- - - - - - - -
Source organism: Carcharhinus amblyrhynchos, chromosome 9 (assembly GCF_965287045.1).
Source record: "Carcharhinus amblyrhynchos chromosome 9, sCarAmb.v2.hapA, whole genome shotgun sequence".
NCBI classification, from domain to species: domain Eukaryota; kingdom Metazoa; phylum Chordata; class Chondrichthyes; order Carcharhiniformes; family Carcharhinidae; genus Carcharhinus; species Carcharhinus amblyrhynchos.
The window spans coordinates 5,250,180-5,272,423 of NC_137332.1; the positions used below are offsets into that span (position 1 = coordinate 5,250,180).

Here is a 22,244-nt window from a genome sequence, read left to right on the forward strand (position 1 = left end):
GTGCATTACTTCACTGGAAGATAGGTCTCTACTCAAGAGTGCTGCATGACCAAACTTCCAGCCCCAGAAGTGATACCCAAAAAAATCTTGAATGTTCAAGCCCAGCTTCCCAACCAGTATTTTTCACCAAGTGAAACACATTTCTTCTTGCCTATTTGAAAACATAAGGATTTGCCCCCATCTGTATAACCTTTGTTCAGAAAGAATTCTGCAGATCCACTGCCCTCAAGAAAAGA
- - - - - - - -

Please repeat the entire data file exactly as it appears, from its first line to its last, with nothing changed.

Source organism: Carcharhinus amblyrhynchos, chromosome 9 (assembly GCF_965287045.1).
Source record: "Carcharhinus amblyrhynchos chromosome 9, sCarAmb.v2.hapA, whole genome shotgun sequence".
NCBI classification, from domain to species: domain Eukaryota; kingdom Metazoa; phylum Chordata; class Chondrichthyes; order Carcharhiniformes; family Carcharhinidae; genus Carcharhinus; species Carcharhinus amblyrhynchos.
The window spans coordinates 5,250,180-5,272,423 of NC_137332.1; the positions used below are offsets into that span (position 1 = coordinate 5,250,180).

Here is a 22,244-nt window from a genome sequence, read left to right on the forward strand (position 1 = left end):
GTGCATTACTTCACTGGAAGATAGGTCTCTACTCAAGAGTGCTGCATGACCAAACTTCCAGCCCCAGAAGTGATACCCAAAAAAATCTTGAATGTTCAAGCCCAGCTTCCCAACCAGTATTTTTCACCAAGTGAAACACATTTCTTCTTGCCTATTTGAAAACATAAGGATTTGCCCCCATCTGTATAACCTTTGTTCAGAAAGAATTCTGCAGATCCACTGCCCTCAAGAAAAGA